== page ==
MILK sss

Directed by Gus Van Sant

Written by Dustin Lance Black

With Sean Penn, Emile Hirsch, Josh Brolin, Diego Luna, James Franco, and Alison Pill.

The opening credits of Milk, Gus Van Sant’s biopic of the slain gay-rights leader Harvey Milk, play out against black-and-white archival footage of police raiding a Miami gay bar. As Danny Elfman’s elegiac strings swell on the soundtrack, patrons are hustled out by the cops, covering their faces, oppressed by their own shame. One of them, frustrated by the camera’s glare as he sits at the bar, hurls his drink at the lens; outside, men are jammed into the paddy wagon like cattle. It’s a moving sequence that efficiently communicates the emotional and political dynamics of the pre-Stonewall era. It’s also highly reminiscent of the opening-credit sequence in Spike Lee’s Malcolm X (1992), which pairs grainy, slow-motion video footage of the Rodney King beating with an audio recording of Malcolm raging against white supremacy.

The parallels hardly end there. Like Lee’s film, Milk isn’t just the story of a political leader but a political event in its own right, introducing its martyred hero to mainstream moviegoers and implicitly championing his ideals. Other biographies of Milk—Randy Shilts’s book The Mayor of Castro Street (1982), Rob Epstein’s Oscar-winning documentary The Times of Harvey Milk (1984)—have considered him in the context of his times, but Milk also considers him in the context of ours. Van Sant and screenwriter Dustin Lance Black manage to pull off the same balancing act between the movement and the mainstream that made Harvey Milk such an effective politician in 70s San Francisco. By capturing Milk as a person, the movie helps all viewers empathize and find common cause with him; by observing Milk as a politician, it offers activists a practical lesson in the use of power 30 years after his death.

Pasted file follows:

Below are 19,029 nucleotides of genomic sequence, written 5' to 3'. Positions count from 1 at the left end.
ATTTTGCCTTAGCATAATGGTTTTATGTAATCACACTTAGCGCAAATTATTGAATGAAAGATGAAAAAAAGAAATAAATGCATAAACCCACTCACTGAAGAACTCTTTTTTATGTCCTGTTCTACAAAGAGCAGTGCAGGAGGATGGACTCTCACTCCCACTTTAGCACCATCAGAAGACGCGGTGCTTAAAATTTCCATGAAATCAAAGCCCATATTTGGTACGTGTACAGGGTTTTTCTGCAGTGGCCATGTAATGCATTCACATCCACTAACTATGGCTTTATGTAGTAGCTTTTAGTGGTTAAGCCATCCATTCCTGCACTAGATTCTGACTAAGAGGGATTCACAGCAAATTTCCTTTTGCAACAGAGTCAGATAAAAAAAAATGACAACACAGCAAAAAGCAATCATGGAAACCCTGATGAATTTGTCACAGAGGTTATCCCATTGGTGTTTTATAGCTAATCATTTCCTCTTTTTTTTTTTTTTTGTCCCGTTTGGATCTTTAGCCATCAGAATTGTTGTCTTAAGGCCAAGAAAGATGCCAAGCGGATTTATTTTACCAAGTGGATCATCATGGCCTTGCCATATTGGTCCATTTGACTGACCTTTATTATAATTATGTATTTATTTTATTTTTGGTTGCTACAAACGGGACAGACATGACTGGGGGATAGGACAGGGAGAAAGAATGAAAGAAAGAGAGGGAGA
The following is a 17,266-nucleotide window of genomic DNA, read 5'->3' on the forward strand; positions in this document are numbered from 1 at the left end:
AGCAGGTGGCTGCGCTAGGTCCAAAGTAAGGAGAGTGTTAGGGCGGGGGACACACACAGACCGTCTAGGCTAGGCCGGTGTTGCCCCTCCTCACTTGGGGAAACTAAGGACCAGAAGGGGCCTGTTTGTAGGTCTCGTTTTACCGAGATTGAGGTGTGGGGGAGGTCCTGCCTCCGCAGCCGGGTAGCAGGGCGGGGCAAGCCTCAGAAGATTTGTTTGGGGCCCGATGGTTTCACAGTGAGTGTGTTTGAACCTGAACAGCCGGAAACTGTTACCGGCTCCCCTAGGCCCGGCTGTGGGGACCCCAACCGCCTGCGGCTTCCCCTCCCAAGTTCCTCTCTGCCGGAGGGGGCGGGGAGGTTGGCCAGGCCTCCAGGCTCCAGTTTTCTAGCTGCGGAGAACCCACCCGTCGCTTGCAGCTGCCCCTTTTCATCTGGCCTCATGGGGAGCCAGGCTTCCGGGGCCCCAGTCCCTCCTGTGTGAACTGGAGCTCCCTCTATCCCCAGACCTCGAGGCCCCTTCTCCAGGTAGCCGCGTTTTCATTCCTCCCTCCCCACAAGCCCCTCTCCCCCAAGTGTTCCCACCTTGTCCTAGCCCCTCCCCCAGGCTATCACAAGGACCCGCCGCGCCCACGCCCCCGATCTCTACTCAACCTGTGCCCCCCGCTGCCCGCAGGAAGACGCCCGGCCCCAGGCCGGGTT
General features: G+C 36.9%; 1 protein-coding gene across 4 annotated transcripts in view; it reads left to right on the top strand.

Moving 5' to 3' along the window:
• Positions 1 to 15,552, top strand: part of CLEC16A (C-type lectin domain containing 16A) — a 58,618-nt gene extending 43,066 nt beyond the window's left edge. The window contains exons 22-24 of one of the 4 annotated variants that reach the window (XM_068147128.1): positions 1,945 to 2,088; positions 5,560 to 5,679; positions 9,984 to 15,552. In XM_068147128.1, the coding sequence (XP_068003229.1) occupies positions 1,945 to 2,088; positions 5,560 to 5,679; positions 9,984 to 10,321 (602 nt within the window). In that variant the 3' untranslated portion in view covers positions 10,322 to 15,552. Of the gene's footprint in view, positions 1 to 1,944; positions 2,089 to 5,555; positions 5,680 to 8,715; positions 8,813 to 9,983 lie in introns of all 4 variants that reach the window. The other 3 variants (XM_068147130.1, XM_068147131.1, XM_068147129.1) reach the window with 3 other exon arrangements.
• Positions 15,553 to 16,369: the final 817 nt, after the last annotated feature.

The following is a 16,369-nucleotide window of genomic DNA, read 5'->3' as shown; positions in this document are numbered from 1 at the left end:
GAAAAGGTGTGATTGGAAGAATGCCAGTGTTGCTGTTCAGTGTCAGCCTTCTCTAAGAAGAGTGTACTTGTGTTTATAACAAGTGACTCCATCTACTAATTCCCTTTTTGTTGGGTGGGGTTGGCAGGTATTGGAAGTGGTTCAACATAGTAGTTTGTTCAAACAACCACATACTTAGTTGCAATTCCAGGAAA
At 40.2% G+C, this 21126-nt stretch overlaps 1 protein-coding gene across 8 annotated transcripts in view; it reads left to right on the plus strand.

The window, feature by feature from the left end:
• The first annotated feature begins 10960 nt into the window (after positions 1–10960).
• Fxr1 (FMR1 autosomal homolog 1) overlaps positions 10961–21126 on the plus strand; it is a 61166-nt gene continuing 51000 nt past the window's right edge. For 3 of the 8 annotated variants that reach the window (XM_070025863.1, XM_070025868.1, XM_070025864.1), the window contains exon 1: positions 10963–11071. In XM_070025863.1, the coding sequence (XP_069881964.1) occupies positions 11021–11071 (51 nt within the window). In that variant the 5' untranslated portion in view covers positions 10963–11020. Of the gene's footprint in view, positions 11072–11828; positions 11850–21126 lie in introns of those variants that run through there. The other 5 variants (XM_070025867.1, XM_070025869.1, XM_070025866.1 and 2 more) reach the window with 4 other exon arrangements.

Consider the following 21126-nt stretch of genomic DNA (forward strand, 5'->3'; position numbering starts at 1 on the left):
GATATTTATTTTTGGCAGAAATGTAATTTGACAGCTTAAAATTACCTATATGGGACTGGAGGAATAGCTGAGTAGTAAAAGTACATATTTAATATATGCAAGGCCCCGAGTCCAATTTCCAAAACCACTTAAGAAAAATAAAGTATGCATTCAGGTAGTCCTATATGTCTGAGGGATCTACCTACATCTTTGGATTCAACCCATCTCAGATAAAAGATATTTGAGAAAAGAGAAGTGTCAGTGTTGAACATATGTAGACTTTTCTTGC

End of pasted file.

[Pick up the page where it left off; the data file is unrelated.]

No one could accuse Milk of being one-dimensional. In his closeted early years he held down corporate jobs in New York City and even campaigned for Barry Goldwater in 1964. After he and his lover moved to San Francisco in 1972, they opened a camera store in the city’s heavily gay Castro neighborhood, earning him political bona fides as a businessman. Milk forged an alliance between the gay community and the macho Teamsters by enlisting gay bars in the union’s boycott of Coors beer, and in his quixotic campaigns for the city’s board of supervisors, he assembled an unlikely power base of gays, hippies, seniors, union members, and small-business owners. Amid the cynicism of the post-Watergate era, Milk urged gay men to get involved in politics, yet in his own community he ran as an insurgent, rejecting the counsel of established gay leaders who hedged their bets with straight liberal candidates like Dianne Feinstein. When Milk finally won his seat on the board in 1977, he became the state’s first openly gay elected official.

Milk is steeped in the street-level details of acquiring and applying power, and a few early episodes show how clearly Milk understood the economic component. When Harvey (Sean Penn) and Scott Smith (James Franco) first open their camera store, a neighboring merchant sees them kissing on the street and urges them to find another neighborhood for their business, predicting that the local merchants’ association will reject their membership. Milk not only launches a rival merchants’ association for gay businesses but initiates a blacklist of businesses that are hostile to gays and ultimately drives them out of the neighborhood. A few scenes later, when Milk pledges his community’s support to the Teamsters’ boycott of Coors, he’s quick to extract a promise of payback in the form of union memberships for openly gay men. “We weren’t just a group of pansies anymore,” he says in the movie’s voice-over narration. “We had a neighborhood. We had the unions. And for the first time, we had a little bit of power.”

As a gay leader, however, Milk also realized that his people could never hold power unless they came out of the closet. This was his central strategy in battling Proposition 6, the 1978 California state ballot initiative that would have prohibited homosexuals from teaching in public schools. “If we’re gonna convince the 90 percent to give a shit about us 10 percent, we have to let ’em know who we are,” he tells a gathering of activists in the movie. “We have to leave the ghetto, let all those people out there know that they do know one of us. And if people won’t step out of the closet, we open the door for them.” This edict is immediately personalized when one of the activists, Dick Pabich (Joseph Cross), admits that he hasn’t come out to his father and Milk, without missing a beat, picks up a telephone and holds it out to him. Not everyone in the room approves of Milk’s browbeating, but history shows that his political instincts were correct: the slogan “Come out, come out wherever you are” helped turn the tide against Proposition 6. Its defeat by a wide margin turned out to be the crowning achievement of Milk’s political career.